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Gut 52:647-652 doi:10.1136/gut.52.5.647
  • Small intestine

Transcriptional regulation of the lactase-phlorizin hydrolase gene by polymorphisms associated with adult-type hypolactasia

  1. M Kuokkanen1,
  2. N S Enattah1,
  3. A Oksanen2,
  4. E Savilahti3,
  5. A Orpana4,
  6. I Järvelä4
  1. 1Department of Medical Genetics, University of Helsinki, Finland and National Public Health Institute, Department of Molecular Medicine, Helsinki, Finland
  2. 2Herttoniemi Hospital, Helsinki, Finland
  3. 3Hospital for Children and Adolescents, University of Helsinki, Finland
  4. 4Laboratory of Molecular Genetics, HUCH-Laboratory Diagnostics, Helsinki, Finland
  1. Correspondence to:
    Dr I Järvelä, PL 140, HUCH-Laboratory Diagnostics, Haartmaninkatu 2, 00029 Helsinki, Finland;
    irma.jarvela{at}hus.fi
  • Accepted 29 October 2002

Abstract

Background and aims: The mechanism of the developmental downregulation of the lactase-phlorizin hydrolase (LPH) gene underlying adult-type hypolactasia is unknown. We have determined the functional significance of the recently identified two single nucleotide polymorphisms (SNPs), C/T−13910 and G/A−22018, associated with adult-type hypolactasia by studying LPH mRNA levels in intestinal biopsy samples with different genotypes.

Methods: Intestinal biopsy samples were taken from 52 patients with abdominal complaints. Hypolactasia was diagnosed by determining lactase and sucrase activities and calculating their ratio (L/S ratio). The functional effect of the C/T−13910 and G/A−22018 genotype on expression of LPH mRNA was demonstrated in patients heterozygous for the C/T−13910 and G/A−22018 polymorphism and an informative expressed SNP located in the coding region of the LPH mRNA. Reverse transcription-polymerase chain reaction followed by solid phase minisequencing was used for accessing the relative expression levels of the LPH alleles using informative SNPs located in exons 1, 2, 6, 10, 13, or 17 as markers.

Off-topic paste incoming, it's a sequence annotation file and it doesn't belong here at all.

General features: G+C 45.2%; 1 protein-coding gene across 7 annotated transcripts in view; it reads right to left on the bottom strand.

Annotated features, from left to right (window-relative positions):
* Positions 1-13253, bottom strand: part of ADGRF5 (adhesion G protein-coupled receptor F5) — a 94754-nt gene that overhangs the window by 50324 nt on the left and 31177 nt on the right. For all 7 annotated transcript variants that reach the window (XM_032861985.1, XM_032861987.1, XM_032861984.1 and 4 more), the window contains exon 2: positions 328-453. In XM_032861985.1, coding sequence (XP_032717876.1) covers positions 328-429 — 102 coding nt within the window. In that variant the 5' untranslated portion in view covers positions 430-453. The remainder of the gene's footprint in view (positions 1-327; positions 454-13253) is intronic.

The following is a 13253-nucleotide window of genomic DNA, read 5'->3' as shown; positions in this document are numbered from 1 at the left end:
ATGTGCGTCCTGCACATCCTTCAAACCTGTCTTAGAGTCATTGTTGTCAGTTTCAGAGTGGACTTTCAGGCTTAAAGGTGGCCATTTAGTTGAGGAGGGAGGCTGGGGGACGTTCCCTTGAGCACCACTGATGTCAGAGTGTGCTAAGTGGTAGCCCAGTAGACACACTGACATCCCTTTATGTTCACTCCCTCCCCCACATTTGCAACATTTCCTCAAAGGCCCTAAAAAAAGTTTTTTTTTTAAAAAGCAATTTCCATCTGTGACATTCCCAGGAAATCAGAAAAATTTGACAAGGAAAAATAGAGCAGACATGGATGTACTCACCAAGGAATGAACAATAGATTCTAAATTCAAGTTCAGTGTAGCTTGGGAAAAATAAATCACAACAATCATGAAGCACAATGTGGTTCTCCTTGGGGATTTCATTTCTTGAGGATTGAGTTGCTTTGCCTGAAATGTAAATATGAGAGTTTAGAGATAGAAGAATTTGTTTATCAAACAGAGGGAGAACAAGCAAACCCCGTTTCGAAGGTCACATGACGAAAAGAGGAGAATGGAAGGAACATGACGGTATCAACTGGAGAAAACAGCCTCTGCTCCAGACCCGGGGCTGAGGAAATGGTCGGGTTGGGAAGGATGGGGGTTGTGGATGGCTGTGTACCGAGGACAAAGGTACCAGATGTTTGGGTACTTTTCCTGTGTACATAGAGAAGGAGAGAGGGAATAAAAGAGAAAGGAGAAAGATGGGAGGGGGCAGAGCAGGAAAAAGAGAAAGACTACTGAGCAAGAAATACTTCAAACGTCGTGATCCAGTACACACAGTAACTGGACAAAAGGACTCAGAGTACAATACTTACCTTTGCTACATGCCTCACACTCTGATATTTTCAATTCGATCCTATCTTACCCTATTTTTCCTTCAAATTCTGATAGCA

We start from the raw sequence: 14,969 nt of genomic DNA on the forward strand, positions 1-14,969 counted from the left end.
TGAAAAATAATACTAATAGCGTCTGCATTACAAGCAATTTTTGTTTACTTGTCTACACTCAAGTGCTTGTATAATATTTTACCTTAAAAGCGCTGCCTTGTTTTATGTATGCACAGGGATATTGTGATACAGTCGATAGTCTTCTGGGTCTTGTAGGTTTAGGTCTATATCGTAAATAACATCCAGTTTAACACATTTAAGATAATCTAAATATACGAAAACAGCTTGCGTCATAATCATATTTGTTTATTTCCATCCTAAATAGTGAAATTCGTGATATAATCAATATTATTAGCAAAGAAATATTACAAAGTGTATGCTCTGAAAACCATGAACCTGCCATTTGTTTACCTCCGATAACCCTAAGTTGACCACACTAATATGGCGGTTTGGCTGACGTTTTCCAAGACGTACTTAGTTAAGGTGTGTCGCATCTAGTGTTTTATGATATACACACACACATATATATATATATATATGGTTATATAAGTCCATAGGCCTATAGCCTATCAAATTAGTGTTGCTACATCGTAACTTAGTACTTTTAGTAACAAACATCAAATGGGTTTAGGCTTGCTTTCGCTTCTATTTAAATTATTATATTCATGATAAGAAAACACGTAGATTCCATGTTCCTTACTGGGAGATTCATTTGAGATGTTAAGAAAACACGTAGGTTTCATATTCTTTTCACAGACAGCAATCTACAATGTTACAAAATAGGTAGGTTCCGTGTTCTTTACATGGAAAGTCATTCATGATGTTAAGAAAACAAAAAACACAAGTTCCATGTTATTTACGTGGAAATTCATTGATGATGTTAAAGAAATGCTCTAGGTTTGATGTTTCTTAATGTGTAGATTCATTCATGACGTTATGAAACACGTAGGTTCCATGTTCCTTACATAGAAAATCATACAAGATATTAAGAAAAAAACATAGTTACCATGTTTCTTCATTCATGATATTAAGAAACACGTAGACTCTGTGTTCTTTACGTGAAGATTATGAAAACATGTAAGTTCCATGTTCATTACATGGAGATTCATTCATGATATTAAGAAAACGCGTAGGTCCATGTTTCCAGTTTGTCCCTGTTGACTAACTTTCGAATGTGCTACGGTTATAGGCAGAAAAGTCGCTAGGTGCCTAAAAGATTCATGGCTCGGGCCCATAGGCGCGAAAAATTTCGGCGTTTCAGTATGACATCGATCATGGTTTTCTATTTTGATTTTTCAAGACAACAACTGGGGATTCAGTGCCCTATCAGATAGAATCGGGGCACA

Results: Statistically significant differences between the three different genotypes CC−13910 GG−22018, CT−13910 GA−22018, and TT−13910 AA-22018 and their respective L/S ratios were observed. Relative quantitation of the expressed LPH alleles showed that the persistent allele represented 92 (6)% (mean (SEM), range 78–99%; n=14) of the expressed LPH mRNA. The patient with the homozygous persistent TT−13910 AA−22018, as well as hypolactasic patients with CC−13910 GG−22018, showed equal expression of both alleles (47 (1)%; n=7).

Conclusions: Expression of LPH mRNA in the intestinal mucosa in individuals with T−13910 A−22018 alleles is several times higher than that found in individuals with C−13910, G−22018 alleles. These findings suggest that the two SNPs, C/T−13910 and G/A−22018, associated with adult-type hypolactasia, are associated with the transcriptional regulation of the LPH gene. The presence of the T−13910 A−22018 allele also shows significant elevation of the L/S ratio.

Footnotes